UNDERWATER SHIP HULL INSPECTION

Navy managers need accurate information in order to make cost effective decisions. In the case of ship hull repair or maintenance decisions, this information can often be obtained through Nondestructive Examination (NDE) of the hull. Newly developed NDE hardware and techniques now permit many inspections to be performed on waterborne ships, thus avoiding the cost and/or necessity of dry-docking for inspection. These underwater inspections are also used to forecast accurately hull work requirements for upcoming planned overhauls, to plan and to evaluate underwater repair work, and to monitor the status of known defects in hull structures. Underwater NDE techniques being developed at the Naval Coastal Systems Center (NCSC) under Naval Sea Systems Command (NAVSEA) sponsorship include stereophotography, magnetic particle inspection, ultrasonic thickness gaging and flaw detection, and electromagnetic weld inspection. Individual techniques are currently in various stages of qualification as Navy approved procedures. Throughout the development process at NCSC, field work on Navy ship hulls has been undertaken in order to assure the techniques' operational effectiveness, accuracy, reliability, and utility to Navy managers. Thus, a substantial body of real world data exists. This paper describes procedures which are being qualified, techniques under development, and cites examples of inspections performed on waterborne ships.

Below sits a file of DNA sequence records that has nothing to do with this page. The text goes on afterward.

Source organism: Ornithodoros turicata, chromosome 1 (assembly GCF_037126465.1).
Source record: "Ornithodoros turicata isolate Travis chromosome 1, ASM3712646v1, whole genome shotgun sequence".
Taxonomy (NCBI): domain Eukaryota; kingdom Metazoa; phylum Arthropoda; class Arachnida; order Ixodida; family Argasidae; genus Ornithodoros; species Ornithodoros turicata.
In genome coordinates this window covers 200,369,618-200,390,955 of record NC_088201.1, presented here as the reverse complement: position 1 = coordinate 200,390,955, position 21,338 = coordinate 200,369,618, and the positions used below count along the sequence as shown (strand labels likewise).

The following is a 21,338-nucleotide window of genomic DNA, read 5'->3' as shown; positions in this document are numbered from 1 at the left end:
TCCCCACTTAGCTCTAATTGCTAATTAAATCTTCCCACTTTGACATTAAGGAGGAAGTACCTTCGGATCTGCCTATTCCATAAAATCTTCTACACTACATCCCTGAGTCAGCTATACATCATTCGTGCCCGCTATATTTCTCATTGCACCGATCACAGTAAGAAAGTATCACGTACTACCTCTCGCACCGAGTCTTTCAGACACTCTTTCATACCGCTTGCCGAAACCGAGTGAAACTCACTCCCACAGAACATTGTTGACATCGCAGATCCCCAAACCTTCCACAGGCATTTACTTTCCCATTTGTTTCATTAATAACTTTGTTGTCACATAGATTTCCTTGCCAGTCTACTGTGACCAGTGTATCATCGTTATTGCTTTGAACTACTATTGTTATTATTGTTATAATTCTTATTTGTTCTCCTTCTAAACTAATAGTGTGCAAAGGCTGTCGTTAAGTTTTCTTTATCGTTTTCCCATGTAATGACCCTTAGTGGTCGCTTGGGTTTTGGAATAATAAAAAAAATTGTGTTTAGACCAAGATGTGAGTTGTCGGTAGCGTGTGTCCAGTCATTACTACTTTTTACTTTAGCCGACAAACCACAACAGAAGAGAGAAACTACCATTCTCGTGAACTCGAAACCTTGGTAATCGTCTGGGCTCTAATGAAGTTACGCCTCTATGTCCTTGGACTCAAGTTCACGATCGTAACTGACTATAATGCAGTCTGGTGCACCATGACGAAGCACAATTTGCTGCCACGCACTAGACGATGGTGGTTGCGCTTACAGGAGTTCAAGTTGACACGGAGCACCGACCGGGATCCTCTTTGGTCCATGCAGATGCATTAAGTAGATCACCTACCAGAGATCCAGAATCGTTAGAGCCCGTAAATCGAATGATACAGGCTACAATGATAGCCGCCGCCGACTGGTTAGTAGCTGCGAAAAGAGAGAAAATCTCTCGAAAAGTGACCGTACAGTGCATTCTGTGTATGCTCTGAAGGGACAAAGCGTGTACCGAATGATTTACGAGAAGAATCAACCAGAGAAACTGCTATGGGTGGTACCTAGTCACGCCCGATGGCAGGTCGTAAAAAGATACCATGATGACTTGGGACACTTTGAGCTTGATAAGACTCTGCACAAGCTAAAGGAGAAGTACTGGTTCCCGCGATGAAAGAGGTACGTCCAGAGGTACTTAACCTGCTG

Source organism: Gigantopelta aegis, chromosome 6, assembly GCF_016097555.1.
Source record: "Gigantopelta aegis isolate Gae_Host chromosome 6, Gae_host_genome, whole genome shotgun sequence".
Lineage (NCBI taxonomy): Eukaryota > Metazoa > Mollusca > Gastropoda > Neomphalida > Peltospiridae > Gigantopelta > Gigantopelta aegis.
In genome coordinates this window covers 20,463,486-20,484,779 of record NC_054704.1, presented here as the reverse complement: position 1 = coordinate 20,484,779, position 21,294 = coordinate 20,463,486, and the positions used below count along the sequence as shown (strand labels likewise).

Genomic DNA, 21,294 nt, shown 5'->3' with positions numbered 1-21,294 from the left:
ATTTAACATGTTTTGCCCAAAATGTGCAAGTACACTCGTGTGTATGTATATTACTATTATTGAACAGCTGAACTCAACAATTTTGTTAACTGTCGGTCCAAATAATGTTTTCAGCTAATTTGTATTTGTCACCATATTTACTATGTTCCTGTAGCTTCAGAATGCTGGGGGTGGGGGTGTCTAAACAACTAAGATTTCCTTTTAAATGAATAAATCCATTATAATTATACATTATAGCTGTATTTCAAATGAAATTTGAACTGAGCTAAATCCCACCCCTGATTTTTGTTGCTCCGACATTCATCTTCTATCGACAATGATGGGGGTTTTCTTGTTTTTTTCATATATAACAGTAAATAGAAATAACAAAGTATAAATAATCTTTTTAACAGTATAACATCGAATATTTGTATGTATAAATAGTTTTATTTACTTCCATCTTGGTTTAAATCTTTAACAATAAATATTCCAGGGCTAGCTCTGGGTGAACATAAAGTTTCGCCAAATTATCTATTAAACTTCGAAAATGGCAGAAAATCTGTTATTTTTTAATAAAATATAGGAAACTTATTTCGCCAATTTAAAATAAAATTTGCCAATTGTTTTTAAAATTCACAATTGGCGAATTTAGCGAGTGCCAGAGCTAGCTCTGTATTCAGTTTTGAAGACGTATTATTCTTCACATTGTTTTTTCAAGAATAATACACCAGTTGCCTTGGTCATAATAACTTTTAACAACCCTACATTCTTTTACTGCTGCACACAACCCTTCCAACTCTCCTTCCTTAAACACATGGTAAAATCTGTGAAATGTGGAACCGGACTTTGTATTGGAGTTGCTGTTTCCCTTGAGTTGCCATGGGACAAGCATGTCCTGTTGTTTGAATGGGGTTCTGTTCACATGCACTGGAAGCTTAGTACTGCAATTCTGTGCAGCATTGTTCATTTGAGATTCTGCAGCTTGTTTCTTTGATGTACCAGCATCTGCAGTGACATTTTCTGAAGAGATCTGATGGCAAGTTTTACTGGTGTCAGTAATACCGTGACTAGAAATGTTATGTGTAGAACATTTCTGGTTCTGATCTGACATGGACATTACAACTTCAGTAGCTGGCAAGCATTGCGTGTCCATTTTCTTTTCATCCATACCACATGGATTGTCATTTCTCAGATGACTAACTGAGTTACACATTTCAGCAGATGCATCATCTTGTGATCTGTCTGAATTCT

• Availability:
  • Supplemental Notes:
    • ASNE Day 1980 Technical Paper: Session No. 4--Maintenance and Repair.
  • Corporate Authors:

    American Society of Naval Engineers

    Suite 507, 1012 14th Street, NW
    Washington, DC  USA  20005
  • Authors:
    • Mittleman, J
    • Wyman, D
  • Publication Date: 1980-4

Media Info

Subject/Index Terms

Filing Info

  • Accession Number: 00312236
  • Record Type: Publication
  • Files: TRIS
  • Created Date: Jun 26 1980 12:00AM